Great Southern

June 1st, 2001 Features, Scoop

Captain James Stirling was a commercially minded man, and if not for his tenacity and (as it might be called today) marketing acumen, Albany might have been the capital of WA and the premier city in the west.

In the early 1820’s, the British knew they had to claim the west coast for themselves. As Malcolm Traill, local studies librarian for the City of Albany explains, ‘It killed two birds with one stone to claim the west before the French did and take up some of the overflow of convicts from Sydney and Melbourne.’

After considering both Albany and Shark Bay as the sight of WA’s first penal colony, the British selected somewhere closer and more acclimatised to home.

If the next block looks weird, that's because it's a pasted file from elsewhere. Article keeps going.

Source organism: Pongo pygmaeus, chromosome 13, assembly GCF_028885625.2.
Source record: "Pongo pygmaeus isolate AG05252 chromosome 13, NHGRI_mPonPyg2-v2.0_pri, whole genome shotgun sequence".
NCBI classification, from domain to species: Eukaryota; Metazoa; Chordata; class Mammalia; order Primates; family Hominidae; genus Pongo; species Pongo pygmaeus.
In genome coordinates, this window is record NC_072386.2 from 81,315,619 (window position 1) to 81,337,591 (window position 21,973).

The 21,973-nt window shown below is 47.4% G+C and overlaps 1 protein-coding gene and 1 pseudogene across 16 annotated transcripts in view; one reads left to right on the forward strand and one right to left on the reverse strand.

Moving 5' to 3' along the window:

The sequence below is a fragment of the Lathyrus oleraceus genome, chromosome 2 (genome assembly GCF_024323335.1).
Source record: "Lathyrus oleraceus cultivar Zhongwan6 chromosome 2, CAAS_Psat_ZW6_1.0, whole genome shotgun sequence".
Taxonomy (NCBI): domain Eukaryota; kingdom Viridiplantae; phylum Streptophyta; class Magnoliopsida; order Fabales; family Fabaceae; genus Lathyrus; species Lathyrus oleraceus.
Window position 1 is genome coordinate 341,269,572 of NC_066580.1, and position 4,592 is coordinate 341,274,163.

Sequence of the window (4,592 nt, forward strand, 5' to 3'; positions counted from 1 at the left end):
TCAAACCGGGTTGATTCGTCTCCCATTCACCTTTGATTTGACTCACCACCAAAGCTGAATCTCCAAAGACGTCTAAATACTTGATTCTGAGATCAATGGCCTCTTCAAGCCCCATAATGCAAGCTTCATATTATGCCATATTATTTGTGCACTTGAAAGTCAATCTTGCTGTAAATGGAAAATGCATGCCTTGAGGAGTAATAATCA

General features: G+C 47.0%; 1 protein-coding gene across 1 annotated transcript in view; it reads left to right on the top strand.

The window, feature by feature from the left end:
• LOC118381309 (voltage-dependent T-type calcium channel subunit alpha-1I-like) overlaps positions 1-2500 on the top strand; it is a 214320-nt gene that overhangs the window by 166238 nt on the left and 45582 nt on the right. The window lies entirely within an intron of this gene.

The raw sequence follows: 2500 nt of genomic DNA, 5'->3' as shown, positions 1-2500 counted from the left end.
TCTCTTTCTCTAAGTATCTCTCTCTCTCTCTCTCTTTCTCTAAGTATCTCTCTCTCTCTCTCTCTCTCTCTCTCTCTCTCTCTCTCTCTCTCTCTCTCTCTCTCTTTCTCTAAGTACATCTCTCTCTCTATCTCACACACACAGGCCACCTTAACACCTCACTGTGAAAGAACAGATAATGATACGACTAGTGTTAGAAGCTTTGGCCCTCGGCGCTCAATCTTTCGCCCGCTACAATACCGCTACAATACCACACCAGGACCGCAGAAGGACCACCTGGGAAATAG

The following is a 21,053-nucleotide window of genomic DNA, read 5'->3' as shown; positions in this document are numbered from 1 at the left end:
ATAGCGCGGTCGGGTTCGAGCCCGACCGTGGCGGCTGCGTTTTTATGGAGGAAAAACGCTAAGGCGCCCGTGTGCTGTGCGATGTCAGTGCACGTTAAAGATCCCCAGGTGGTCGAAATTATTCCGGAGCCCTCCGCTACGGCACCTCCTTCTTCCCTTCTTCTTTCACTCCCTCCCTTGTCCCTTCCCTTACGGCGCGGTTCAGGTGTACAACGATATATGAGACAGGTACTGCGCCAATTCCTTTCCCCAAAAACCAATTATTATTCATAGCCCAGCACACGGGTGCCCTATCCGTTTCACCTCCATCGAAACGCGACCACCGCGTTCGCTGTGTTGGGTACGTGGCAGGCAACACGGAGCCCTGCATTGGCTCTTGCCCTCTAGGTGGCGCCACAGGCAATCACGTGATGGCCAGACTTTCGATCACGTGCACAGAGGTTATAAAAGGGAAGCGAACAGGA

The first shipment of convicts — only about 20 or 30 — arrived aboard the ‘Amity’ in the 1820’s and formed the basis for the fledgling settlement.

In the meantime, Stirling has surveyed the Swan River and was setting wheels in motion in the financial halls of London. ‘Stirling had commercial interests in London,’ Traill explains, ‘he had been given large land grants around the Swan River and he really pushed for development there rather than at Albany. He was biased towards the area because he owned the land, even though it wasn’t that promising for agriculture.’

Of course, Stirling succeeded, but he had a little help. ‘A lot of the convicts sent to Albany were guilty of the smaller crimes,’ Traill says, ‘their sentence was transportation, so when they arrived they already had tickets of leave. The convicts provided the labour for road gangs and farm hands, but when they were freed not all stayed and the settlement really struggled without their labour.’

There were probably only a few hundred convicts in Albany all in all. And unlike in Sydney or Port Phillip, the shadier side of convict life didn’t seem to raise its head except for a few initial problems with drunkenness.


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